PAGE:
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When to use gender-specific nouns?

Could anyone offer advice on when to generally use gender-specific nouns (Arzt vs Ärztin, and so on), and give some insight as to 'how it sounds' when over-/underused?

What I mean by this is that I'm already aware to use the -in suffix on most professions, and that nominalised adjectives are declined according to gender (ein Deutscher, eine Deutsche), but there are some 'grey areas' where I'm not sure whether it's necessary or not.

For instance, I would like to leave a review on blablacar.de saying that someone is a friendly conversation partner. Would I be better saying that she is ein freundlicher Gesprächspartner or eine freundliche Gesprächspartnerin? The way I see it is that Person doesn't have a gender-specific form so why does something generic like Partner need one? Is it acceptable to use the generic/masculine form here, or will it sound obviously foreign or ignorant since it doesn't match her gender? Conversely, would it sound overly picky or condescending to use the feminine form? If it's totally clear one way or the other in this specific example, are there other situations you could think of where it would be a grey area to a German too?

Thanks in advance!

November 15, 2017



Hi az_p,

stepintime wrote a very good explanation! It really depends on how correctly you want to be. And in my personal opinion what gender you have. For me as a woman it is easier to say just Gesprächspartner or Arzt. If a man says the same thing he is faster in a tight corner than me (to be seen as a sexist). Unfair? Yes!

The problem with the german language is that you have for almost everything a male and a female version. In English it is much easier. A doctor is a doctor no matter which gender is coming through the door.

So if you have a informal conversation it is not so important. You can make very quickly clear what you mean and how you mean it (voice, mimic ect.) In formal conversations be a little bit more careful (if you don't know your conterpart very well) If you know that it is a female you talking about use the female word variation, if you know that the group you are talking about is mixed gender use one of the examples stepintime gave you. If you are not sure, too. Just to be save.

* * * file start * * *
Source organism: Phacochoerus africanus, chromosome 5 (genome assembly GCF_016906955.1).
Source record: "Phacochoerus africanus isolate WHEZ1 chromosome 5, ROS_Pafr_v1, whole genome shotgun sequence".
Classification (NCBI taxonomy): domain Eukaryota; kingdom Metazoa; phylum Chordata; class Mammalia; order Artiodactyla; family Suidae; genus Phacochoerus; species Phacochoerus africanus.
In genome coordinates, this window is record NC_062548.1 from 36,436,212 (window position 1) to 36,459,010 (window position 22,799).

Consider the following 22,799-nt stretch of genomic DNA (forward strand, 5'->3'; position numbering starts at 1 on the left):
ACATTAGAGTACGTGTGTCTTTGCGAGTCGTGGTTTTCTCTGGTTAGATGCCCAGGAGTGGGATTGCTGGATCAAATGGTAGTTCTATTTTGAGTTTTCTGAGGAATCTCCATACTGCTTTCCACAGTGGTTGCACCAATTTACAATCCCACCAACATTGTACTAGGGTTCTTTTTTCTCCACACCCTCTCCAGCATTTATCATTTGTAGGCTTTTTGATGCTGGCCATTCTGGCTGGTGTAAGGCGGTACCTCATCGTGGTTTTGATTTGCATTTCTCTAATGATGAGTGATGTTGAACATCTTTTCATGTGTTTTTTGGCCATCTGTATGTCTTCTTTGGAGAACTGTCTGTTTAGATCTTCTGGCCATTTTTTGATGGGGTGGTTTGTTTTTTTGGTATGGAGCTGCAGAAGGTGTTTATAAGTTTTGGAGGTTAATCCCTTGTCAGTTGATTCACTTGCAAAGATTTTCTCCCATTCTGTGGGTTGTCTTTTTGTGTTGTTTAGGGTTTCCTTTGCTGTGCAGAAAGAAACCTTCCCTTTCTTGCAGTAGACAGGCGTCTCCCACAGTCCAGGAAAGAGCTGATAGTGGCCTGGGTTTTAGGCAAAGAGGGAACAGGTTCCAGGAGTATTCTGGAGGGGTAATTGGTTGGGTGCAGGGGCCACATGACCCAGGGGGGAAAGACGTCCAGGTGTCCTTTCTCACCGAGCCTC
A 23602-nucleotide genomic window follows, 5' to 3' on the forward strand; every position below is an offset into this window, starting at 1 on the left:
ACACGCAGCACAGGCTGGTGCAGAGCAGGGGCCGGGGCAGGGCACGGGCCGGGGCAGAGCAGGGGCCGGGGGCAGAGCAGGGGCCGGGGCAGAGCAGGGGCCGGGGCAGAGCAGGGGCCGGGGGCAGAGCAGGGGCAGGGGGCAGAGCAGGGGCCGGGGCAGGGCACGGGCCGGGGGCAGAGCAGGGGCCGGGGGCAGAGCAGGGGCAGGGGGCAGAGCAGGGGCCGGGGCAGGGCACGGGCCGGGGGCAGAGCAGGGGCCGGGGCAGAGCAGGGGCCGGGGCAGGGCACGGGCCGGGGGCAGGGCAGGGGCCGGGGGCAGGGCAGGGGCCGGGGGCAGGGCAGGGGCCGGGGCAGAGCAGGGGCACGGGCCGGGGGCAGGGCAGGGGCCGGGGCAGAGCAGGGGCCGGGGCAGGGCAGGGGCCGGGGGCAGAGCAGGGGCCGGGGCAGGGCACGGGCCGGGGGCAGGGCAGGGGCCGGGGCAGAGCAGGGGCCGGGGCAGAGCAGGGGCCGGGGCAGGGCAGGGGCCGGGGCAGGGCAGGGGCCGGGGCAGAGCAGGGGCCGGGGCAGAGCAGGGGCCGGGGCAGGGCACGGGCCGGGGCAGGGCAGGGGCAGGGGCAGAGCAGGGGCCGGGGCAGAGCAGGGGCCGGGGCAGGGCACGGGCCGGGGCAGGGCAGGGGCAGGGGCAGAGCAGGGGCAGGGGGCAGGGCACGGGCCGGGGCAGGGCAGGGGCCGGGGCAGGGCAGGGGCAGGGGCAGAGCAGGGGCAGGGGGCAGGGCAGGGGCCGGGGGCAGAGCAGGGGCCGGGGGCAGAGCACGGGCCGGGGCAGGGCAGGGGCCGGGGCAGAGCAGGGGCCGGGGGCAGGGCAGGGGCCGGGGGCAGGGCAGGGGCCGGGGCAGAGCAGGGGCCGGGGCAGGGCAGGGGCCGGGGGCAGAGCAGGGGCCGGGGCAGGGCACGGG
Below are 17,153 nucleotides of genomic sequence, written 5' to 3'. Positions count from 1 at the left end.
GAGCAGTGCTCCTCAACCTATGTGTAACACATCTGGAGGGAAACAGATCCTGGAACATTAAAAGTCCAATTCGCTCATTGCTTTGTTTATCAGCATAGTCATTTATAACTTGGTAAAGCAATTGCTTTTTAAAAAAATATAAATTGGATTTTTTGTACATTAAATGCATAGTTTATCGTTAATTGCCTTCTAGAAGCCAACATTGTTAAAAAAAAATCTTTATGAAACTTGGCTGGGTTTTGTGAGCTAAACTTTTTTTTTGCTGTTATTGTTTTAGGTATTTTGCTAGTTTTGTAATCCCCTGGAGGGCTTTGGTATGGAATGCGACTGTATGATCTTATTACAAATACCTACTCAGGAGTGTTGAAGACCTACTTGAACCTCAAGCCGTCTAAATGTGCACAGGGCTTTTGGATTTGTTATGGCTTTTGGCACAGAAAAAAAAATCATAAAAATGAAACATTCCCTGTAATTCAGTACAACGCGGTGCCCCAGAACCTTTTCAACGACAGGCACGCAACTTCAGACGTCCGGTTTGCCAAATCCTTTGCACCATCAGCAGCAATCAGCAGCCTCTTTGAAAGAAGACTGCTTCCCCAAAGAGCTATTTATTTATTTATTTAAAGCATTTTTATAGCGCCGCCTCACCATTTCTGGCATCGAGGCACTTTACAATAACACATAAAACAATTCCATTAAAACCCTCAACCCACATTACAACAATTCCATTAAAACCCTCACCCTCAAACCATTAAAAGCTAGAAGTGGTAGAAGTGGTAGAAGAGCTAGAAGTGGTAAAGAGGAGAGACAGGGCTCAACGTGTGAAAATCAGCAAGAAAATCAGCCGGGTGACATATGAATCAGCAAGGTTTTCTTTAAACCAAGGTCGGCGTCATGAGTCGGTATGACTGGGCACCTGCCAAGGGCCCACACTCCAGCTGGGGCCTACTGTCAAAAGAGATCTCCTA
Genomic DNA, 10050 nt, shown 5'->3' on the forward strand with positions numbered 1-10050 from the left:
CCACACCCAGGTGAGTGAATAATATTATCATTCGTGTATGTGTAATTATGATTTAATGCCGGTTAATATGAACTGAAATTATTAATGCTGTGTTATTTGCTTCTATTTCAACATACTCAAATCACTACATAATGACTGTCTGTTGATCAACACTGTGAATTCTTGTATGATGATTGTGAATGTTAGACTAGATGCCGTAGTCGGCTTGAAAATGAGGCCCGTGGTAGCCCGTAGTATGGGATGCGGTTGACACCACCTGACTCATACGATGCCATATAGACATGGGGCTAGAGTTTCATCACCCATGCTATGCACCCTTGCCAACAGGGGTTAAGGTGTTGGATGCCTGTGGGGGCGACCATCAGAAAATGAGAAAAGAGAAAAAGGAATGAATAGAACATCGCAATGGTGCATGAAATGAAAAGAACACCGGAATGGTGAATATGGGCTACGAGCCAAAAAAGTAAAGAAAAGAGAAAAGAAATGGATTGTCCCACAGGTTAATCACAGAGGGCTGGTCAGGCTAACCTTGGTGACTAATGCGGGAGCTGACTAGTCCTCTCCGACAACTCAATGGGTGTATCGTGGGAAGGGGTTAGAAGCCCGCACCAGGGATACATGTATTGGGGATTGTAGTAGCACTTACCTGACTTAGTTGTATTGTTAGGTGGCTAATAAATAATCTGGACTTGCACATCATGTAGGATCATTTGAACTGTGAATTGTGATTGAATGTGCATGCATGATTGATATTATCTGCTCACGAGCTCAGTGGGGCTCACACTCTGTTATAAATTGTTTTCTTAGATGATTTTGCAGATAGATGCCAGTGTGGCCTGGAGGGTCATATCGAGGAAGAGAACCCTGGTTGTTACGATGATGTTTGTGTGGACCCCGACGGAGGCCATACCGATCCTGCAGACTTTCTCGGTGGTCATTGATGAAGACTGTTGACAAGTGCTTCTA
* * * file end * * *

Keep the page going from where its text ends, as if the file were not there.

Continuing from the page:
Me personally, I'm not a big fan of this all PartnerInnen or Partner und Partnerinnen thing. If I ask for a painter I want you to tell me who's a good worker not the gender. If the work is well done what do I care of the gender? As a woman I don't want to be always reminded that I'm allowed to take part in the working environment or at public discussions. But other women will disagree to this point of view vehemently.

At the end it may help if you ask at the start of a conversation or that you make your point of view clear. In written context... if you want to be on the save path include both genders.

best regards Angel

  • 1265

I know that in America several years ago woman actors hated being called "actresses" that they were as much of an "actor" as any male. I glad we have only a few professions where we have to attach gender to the title.


In a private environment I would always use the male form, if the gender is unknown or undefined. If I talk about functions (driver, painter, writer) I would also use the male form, even if I talk to a woman. In a formal environment you have to take more care and specify the gender, if it's known (Frau Meier ist eine gute Fahrerin). If the gender is unspecified, you can read a lot of bulky or strange forms like "Die Schülerinnen und Schüler müssen rechtzeitig zum Unterricht erscheinen", "Die SchülerInnen müssen...." "Die Lernenden müssen...." (The latter form is very popular in my university. Here, web content has to be written in a gender-neutral form, for example die Studierenden could be male as well as female in plural, unlike die Studenten, which is male and has a different female form.)